Then, we tried our hand at making dill pickles, using this crispy pickle recipe from Alice and the Mock Turtle.

The process involved icing the pickles for several hours before canning them, which adds additional prep time, but definitely seemed to pay off by adding additional “crunch” to the finished product (we still added pickle crisp to half the batch, just in case, and honesty, it wasn’t necessary.  The recipe produced crispy pickles even without the pickle crisp.)  Cutting them up and cramming them into jars was the most difficult part of this recipe, which is to say that it was really easy.  My husband handled the heat bath component, and got the hang of it really quickly.  We have lots of pickles in the pantry now.

Then, I used some of our tomatoes to make tomato, mozzarella and pesto grilled cheese pitas, inspired by a post from An Edible Symphony. This was such a perfect summer meal, and it was quick and easy to make.

I used regular pita bread for my husband and kids, and a low carb Hungry Girl “Fold-it” bread for myself. I bought the pesto from Trader Joe’s, the mozzarella from Aldi, and those beautiful tomatoes came from my garden 🙂  The yellow tomato is a low acid variety, great for people who have acid reflux issues.

Slice your tomatoes and mozzarella, slather your pesto on your bread, stuff your pita/add your toppings, brush some olive oil on the outside of the bread, and grill ’em up until the cheese is nice and melted.  I used a panini maker that my dad bought me for Christmas, but you could just as easily do this in a skillet.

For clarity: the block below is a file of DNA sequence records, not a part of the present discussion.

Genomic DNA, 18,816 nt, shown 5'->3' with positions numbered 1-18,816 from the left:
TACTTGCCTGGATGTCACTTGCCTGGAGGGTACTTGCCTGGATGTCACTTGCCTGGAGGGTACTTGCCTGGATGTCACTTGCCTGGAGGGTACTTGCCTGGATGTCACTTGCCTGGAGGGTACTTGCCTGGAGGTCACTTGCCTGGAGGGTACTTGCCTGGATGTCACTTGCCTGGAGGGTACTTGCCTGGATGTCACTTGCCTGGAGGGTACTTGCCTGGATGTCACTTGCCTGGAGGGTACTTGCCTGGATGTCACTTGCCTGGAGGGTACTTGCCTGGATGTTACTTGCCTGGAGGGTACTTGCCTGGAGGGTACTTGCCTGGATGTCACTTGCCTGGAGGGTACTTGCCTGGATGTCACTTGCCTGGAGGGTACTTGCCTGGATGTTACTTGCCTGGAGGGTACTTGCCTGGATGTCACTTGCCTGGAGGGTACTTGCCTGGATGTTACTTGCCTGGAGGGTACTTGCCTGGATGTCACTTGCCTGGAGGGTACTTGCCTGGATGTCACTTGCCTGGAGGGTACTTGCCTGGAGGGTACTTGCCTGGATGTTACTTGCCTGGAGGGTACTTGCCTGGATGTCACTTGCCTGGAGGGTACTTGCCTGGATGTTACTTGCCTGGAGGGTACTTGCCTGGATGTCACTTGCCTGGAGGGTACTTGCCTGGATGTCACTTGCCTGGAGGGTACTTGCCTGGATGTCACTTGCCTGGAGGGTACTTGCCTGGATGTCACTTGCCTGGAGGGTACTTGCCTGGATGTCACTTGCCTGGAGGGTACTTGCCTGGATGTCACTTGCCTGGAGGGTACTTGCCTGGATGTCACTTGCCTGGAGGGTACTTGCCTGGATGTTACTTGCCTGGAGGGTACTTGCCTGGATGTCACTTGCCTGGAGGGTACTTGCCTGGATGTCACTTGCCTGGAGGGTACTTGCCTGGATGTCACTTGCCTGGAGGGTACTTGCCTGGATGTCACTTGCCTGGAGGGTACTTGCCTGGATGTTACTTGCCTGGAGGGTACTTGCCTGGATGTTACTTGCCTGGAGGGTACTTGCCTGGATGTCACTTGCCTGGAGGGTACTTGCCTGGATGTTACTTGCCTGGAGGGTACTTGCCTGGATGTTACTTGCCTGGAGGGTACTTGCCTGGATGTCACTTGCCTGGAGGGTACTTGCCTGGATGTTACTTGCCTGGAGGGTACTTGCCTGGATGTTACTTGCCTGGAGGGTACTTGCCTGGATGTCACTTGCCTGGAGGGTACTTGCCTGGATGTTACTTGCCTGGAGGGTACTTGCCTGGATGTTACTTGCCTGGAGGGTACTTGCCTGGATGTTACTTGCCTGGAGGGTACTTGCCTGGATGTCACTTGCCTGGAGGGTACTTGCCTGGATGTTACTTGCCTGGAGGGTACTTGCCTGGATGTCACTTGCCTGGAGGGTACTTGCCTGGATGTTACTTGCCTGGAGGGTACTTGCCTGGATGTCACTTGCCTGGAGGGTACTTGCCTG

Ooooh, this was sooo good.  I can not wait to make this again.

I still have quite a few recipes I want to try.  Like stuffed zucchini,  bite sized mozzarella caprese, Greek Nachos,  zucchini tots, Tzatziki saucezucchini, carrot, and black bean quesadillas, cucumber salsa, and zucchini crisp (think apple crisp, but with zucchini).  There’s also a recipe for a blueberry zucchini bread that a friend is going to email me that sounds like it will be delicious.  Hopefully, with this many new ideas to try, I won’t find myself in a rut, and we’ll be able to enjoy all that our harvest has to offer this season.

How is your garden growing?  Anything you’re doing that seems to be working? Anything you’re doing that is not working?  Tips, hints, warnings?  Good recipes that you care to pass along?

Very, Very Veggie Stew


With Lent upon us, it seems to bring renewed interest among some of my friends for creative ideas for meatless meals.   We have several meat free dishes that we enjoy (I try to cook meat free once a week), but I’m always up for new ones.  ESPECIALLY if they can be made in the crock pot.  None of the vegetarian dishes that are in our usual rotation are crock pot dishes, so this Very, Very Veggie Stew, from Hungry Girl, sounded like it was right up my alley.

I hadn’t heard of Hungry Girl until a few months ago, but that’s probably just because I’m out of the loop, because it seems that she is a pretty popular woman.  She’s not only a New York Times Best Selling author, but she’s also the host of her own television program, which airs on two channels.  In addition to that, she has a food product line that you can find at your local grocery store, including a lower carb whole wheat and flax flat bread, which I used to make my personal pizza using Knock Off Papa John’s sauce a few weeks ago.  Hungry girl lists the calorie count, the number of weight watchers points, and the number of carbohydrates for the recipes that she creates, which is helpful if you’re keeping track.  One of her books highlights 200 recipes with under 200 calories per serving, which I think is a pretty impressive feat, considering that two pieces of regular old bread can contain more than 200 calories.